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New Project Promotes Nature-Based Farming to Protect Rivers and Trees

12th March 2022
Ian McCurley, director of Woodland Trust NI with Graham Warke, Mayor of Derry and Strabane District Council and Loughs Agency chief executive Sharon McMahon at the launch of the TREES project
From left: Ian McCurley, director of Woodland Trust NI with Graham Warke, Mayor of Derry and Strabane District Council and Loughs Agency chief executive Sharon McMahon at the launch of the TREES project

The Loughs Agency and Woodland Trust Northern Ireland have announced the launch of their new biodiversity project, TREES, within the Foyle and Carlingford catchment areas.

The primary aim of the TREES project is to protect and restore vital habitats for wildlife in rivers and trees.

It uses a nature-friendly solution of planting trees and creating a network of pond and dam systems which are specifically designed to manage flooding, potential pollution and nutrient run-off from farms which border vital river networks.

Ponds will be created on farmland, to hold an ample source of water which will provide a much-needed contingency, reducing the need for abstraction directly from the river. Ponds provide an additional benefit of retaining a water source on farms during periods of drought.

Areas of wet woodland are one of the most dynamic habitats and are important for a range of priority species, including salmon, otters, nesting birds, insects, bats and amphibians.

Biodiversity is a major focus for the project, with the planting of native trees sourced and grown in the UK and Ireland a priority to help ensure success.

So far, over 24 schemes are under way with the TREES project, which is on target to plant over 120,000 native broadleaf trees by the end of 2023.

Loughs Agency chief executive Sharon McMahon said: “We are delighted to be able to work with our esteemed colleagues at Woodland Trust NI on the TREES project, which will prove to be highly beneficial for the local farming community and the environment in the Foyle and Carlingford catchments.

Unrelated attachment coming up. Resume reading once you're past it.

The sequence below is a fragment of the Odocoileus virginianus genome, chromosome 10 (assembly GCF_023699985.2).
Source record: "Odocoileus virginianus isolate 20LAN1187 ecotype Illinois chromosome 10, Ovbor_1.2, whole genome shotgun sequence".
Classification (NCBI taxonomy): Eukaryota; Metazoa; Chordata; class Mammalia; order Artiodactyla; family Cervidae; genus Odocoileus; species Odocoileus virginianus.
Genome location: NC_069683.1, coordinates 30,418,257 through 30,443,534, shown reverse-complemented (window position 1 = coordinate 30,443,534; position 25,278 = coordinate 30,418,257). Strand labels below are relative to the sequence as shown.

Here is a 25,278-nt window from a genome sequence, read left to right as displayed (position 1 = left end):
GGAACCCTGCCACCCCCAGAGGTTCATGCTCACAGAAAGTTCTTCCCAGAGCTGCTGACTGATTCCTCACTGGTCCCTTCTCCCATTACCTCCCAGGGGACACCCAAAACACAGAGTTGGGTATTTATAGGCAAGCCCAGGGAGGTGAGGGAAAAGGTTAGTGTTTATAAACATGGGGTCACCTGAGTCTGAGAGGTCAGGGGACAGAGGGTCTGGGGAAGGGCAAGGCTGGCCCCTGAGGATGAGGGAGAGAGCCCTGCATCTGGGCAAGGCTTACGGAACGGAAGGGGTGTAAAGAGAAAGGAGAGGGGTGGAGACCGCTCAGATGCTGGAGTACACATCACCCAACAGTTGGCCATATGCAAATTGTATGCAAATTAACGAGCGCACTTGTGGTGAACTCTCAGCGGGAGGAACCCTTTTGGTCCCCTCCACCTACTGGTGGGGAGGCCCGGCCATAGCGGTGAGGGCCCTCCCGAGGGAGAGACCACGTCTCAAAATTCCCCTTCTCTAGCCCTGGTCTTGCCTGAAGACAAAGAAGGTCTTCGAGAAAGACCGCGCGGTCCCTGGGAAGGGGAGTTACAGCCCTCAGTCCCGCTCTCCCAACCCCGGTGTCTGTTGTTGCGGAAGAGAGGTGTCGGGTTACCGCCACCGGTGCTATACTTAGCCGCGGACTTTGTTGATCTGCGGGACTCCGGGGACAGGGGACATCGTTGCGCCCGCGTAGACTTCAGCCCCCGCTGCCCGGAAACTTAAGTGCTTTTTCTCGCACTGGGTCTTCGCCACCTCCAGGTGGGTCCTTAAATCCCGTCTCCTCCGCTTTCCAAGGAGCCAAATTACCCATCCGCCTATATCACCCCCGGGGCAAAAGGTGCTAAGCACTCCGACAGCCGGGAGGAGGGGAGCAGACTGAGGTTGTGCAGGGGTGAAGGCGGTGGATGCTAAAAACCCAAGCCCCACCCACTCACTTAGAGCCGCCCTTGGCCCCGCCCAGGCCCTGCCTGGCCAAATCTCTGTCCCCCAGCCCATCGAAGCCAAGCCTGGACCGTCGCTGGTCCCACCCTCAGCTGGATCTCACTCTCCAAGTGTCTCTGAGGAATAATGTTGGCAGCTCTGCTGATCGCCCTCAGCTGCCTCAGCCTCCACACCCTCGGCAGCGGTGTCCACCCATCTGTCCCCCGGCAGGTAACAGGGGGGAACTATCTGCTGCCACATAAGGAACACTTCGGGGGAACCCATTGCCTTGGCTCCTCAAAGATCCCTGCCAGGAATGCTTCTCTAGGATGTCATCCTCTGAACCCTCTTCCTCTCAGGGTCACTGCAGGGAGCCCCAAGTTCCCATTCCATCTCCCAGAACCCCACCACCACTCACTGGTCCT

“We are proud to be taking this proactive approach to address issues that could potentially lead to catastrophic consequences for the fisheries if left neglected.

“This partnership with landowners, farmers, and other like-minded organisations will hopefully lead to the protection of our rivers and ecosystems for years to come.”

With 8.7% tree cover in Northern Ireland and ancient woodland forming just 0.04% of that, the Woodland Trust works hard to create new woodland, and protect and restore our existing trees.

The Faughan Valley has the largest concentration of fragmented ancient woodland in Northern Ireland, and the Loughs Agency says it has been collaborating with the Woodland Trust to work with farmers whose land borders the River Faughan.

Ian McCurley, director for Woodland Trust Northern Ireland, said: “We are planting trees and woods to create resilient landscapes and a sustainable tree landscape for the future.

“The TREES project creates new woodland to protect and connect fragmented ancient woodland and to enhance havens for wildlife all resulting in a more resilient landscape for the future. We aim to support and advise landowners and the farming community.”

The new initiative will put the local farming community at its core, the Loughs Agency says, with involvement from the agricultural sector greatly encouraged to help deliver ecosystem services for the long-term benefit of rivers, habitats, environment and nearby farms.

Further information on the TREES project can be found at loughs-agency.org.

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